Delivered bread wheat into the North West in January was quoted at an average price of £282.50/t on Thursday last week. This is a £4.00/t drop from the previous survey (16 Dec 2021) but up £44.50/t from the same time last year (07 Jan 2021).

Delivered feed wheat into East Anglia (Jan delivery) is also down £4.00/t from the previous survey at £214.00/t but only £8.00/t higher than the first week in January 2021.

In the Avonrange area, the average price of delivered feed barley for February delivery is £214.50/t. This is just £3.00/t under delivered feed wheat into the same area.

Oilseeds

Rapeseed - Global tightness in rapeseed markets keeps old crop values inflated. Longer-term supply is anticipated to recover, but general market direction will largely be dictated by soyabeans.

Soyabeans - There is notable dryness in Argentina and southern parts of Brazil, which is supporting the market. Sentiment longer-term is unchanged as any production losses in South America are not yet confirmed.

Global markets - Chicago soyabean futures (May-22) gained 5.2% last week. South American weather is dominating market news, and commodity funds were net buyers of soyabeans last week.

Dry weather, notably in Argentina and southern parts of Brazil, is cited to be impacting on soyabean crops. Analysis by Bank of America Securities notes that soyabean production in southern regions of Brazil could drop by 8%. Further to that, rains in the centre west region of Mato Grosso are delaying the initial progression of harvest.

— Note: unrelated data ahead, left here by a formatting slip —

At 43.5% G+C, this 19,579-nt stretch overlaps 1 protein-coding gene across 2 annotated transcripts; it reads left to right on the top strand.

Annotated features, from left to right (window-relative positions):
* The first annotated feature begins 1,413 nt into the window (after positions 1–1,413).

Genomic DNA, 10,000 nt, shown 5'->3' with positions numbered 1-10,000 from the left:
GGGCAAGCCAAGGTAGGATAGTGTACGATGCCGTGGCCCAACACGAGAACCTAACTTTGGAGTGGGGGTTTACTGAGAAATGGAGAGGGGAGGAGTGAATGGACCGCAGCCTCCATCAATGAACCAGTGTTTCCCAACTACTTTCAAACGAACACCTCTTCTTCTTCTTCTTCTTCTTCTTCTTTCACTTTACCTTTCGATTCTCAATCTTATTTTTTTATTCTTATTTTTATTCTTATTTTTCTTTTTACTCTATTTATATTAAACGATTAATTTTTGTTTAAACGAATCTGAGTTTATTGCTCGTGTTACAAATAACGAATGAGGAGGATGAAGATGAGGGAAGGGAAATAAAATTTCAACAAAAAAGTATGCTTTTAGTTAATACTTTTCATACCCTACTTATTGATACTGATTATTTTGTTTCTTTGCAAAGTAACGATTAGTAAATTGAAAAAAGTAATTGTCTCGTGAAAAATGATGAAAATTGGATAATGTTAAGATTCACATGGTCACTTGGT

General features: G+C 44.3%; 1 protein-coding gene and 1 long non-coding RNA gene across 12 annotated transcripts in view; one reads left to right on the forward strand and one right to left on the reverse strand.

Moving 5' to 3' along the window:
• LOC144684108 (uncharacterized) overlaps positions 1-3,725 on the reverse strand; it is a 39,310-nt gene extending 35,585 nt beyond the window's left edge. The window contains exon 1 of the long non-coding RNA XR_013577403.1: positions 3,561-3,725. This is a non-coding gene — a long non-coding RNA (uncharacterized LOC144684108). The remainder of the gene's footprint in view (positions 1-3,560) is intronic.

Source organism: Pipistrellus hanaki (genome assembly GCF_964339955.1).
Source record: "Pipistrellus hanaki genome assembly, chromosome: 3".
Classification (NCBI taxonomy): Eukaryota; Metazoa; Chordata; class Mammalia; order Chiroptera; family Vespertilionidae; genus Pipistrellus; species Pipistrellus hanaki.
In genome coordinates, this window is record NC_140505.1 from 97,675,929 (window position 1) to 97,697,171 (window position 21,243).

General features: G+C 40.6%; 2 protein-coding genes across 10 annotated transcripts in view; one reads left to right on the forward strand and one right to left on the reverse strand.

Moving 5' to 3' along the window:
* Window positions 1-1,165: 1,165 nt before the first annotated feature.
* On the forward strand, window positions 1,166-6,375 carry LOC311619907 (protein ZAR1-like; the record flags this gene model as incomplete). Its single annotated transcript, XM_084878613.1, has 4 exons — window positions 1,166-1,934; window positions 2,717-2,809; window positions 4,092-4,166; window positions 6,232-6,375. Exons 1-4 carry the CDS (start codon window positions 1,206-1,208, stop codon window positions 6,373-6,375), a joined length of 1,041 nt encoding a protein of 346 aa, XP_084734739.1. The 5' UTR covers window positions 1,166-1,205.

Several agricultural consultancies have already cut Brazil soyabean production. AgRural pegs the crop at 133.4Mt, down from 144.7Mt. StoneX estimates the production at 134Mt, down around 11.0Mt from its December 2021 estimate.

The market now awaits the latest USDA supply and demand estimate out this Wednesday (12 Jan). Industry expectations are for minor downward revisions of South American crops, but nothing too drastic (Refinitiv poll).

Furthermore, demand for soyabeans remained strong last week with 354Kt of US sales booked for both old and new crop shipment. The destinations were Mexico and ‘unknown’.

Malaysian palm oil futures (Mar-22) gained 6.3% across the week following on-going concerns that adverse weather will impact output. Furthermore, the latest data released today, estimates that Malaysia’s December ending stocks of palm oil dropped to 1.58Mt. This is down 12.9% compared to November.

Rapeseed focus - Old crop Paris rapeseed futures (May-22) closed Friday at €758.50/t, gaining €46.75/t across the week. New crop values (Aug-22) closed at €592.00/t, gaining €38.00/t across the week.

Support in soyabean markets is filtering into rapeseed prices. Delivered rapeseed (into Erith, Harvest-22) was quoted at £480.00/t last Friday, with no comparison week-on-week.

Sterling continued to strengthen across the week (+0.53%) against the Euro. Trading closed Friday at £1 = €1.1962.